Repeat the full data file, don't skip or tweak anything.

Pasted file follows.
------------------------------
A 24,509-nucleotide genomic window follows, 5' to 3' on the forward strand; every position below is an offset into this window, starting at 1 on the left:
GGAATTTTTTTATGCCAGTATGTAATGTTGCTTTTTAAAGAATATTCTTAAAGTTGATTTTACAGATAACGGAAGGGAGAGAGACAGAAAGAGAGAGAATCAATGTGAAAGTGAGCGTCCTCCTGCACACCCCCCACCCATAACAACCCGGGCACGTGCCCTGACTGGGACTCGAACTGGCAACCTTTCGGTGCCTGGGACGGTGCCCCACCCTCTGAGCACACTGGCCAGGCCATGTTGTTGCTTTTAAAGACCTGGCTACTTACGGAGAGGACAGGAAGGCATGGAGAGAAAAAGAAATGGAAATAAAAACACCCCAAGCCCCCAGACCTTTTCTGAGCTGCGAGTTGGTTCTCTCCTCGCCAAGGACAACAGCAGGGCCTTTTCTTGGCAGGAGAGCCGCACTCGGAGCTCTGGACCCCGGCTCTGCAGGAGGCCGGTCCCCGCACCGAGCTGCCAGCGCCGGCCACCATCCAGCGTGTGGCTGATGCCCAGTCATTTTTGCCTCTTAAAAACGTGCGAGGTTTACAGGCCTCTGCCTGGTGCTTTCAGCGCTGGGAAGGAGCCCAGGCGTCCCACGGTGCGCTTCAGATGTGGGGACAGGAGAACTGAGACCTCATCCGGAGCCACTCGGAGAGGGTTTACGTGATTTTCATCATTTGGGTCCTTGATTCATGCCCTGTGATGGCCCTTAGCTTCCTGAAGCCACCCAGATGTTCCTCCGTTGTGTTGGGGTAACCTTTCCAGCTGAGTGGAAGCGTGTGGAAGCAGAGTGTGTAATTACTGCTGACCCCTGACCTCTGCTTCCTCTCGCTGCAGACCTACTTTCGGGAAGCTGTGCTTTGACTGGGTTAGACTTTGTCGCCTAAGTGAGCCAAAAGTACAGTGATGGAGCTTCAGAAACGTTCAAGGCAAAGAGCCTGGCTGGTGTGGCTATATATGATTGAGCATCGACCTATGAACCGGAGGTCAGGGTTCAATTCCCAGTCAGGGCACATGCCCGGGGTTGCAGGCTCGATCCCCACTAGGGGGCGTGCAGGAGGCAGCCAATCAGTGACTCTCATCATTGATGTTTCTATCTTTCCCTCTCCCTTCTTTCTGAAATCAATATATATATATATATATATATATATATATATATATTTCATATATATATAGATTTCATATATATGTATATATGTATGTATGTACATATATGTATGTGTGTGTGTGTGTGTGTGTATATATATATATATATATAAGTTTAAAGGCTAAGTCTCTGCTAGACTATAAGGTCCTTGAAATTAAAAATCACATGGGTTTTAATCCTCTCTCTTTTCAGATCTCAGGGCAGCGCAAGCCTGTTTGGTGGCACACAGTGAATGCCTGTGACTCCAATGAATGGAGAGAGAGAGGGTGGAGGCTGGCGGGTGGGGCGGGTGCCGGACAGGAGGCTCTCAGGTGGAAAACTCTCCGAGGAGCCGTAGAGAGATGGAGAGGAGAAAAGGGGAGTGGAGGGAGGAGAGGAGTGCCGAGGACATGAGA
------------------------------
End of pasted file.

A 24,509-nucleotide genomic window follows, 5' to 3' on the forward strand; every position below is an offset into this window, starting at 1 on the left:
GGAATTTTTTTATGCCAGTATGTAATGTTGCTTTTTAAAGAATATTCTTAAAGTTGATTTTACAGATAACGGAAGGGAGAGAGACAGAAAGAGAGAGAATCAATGTGAAAGTGAGCGTCCTCCTGCACACCCCCCACCCATAACAACCCGGGCACGTGCCCTGACTGGGACTCGAACTGGCAACCTTTCGGTGCCTGGGACGGTGCCCCACCCTCTGAGCACACTGGCCAGGCCATGTTGTTGCTTTTAAAGACCTGGCTACTTACGGAGAGGACAGGAAGGCATGGAGAGAAAAAGAAATGGAAATAAAAACACCCCAAGCCCCCAGACCTTTTCTGAGCTGCGAGTTGGTTCTCTCCTCGCCAAGGACAACAGCAGGGCCTTTTCTTGGCAGGAGAGCCGCACTCGGAGCTCTGGACCCCGGCTCTGCAGGAGGCCGGTCCCCGCACCGAGCTGCCAGCGCCGGCCACCATCCAGCGTGTGGCTGATGCCCAGTCATTTTTGCCTCTTAAAAACGTGCGAGGTTTACAGGCCTCTGCCTGGTGCTTTCAGCGCTGGGAAGGAGCCCAGGCGTCCCACGGTGCGCTTCAGATGTGGGGACAGGAGAACTGAGACCTCATCCGGAGCCACTCGGAGAGGGTTTACGTGATTTTCATCATTTGGGTCCTTGATTCATGCCCTGTGATGGCCCTTAGCTTCCTGAAGCCACCCAGATGTTCCTCCGTTGTGTTGGGGTAACCTTTCCAGCTGAGTGGAAGCGTGTGGAAGCAGAGTGTGTAATTACTGCTGACCCCTGACCTCTGCTTCCTCTCGCTGCAGACCTACTTTCGGGAAGCTGTGCTTTGACTGGGTTAGACTTTGTCGCCTAAGTGAGCCAAAAGTACAGTGATGGAGCTTCAGAAACGTTCAAGGCAAAGAGCCTGGCTGGTGTGGCTATATATGATTGAGCATCGACCTATGAACCGGAGGTCAGGGTTCAATTCCCAGTCAGGGCACATGCCCGGGGTTGCAGGCTCGATCCCCACTAGGGGGCGTGCAGGAGGCAGCCAATCAGTGACTCTCATCATTGATGTTTCTATCTTTCCCTCTCCCTTCTTTCTGAAATCAATATATATATATATATATATATATATATATATATATTTCATATATATATAGATTTCATATATATGTATATATGTATGTATGTACATATATGTATGTGTGTGTGTGTGTGTGTGTATATATATATATATATATAAGTTTAAAGGCTAAGTCTCTGCTAGACTATAAGGTCCTTGAAATTAAAAATCACATGGGTTTTAATCCTCTCTCTTTTCAGATCTCAGGGCAGCGCAAGCCTGTTTGGTGGCACACAGTGAATGCCTGTGACTCCAATGAATGGAGAGAGAGAGGGTGGAGGCTGGCGGGTGGGGCGGGTGCCGGACAGGAGGCTCTCAGGTGGAAAACTCTCCGAGGAGCCGTAGAGAGATGGAGAGGAGAAAAGGGGAGTGGAGGGAGGAGAGGAGTGCCGAGGACATGAGA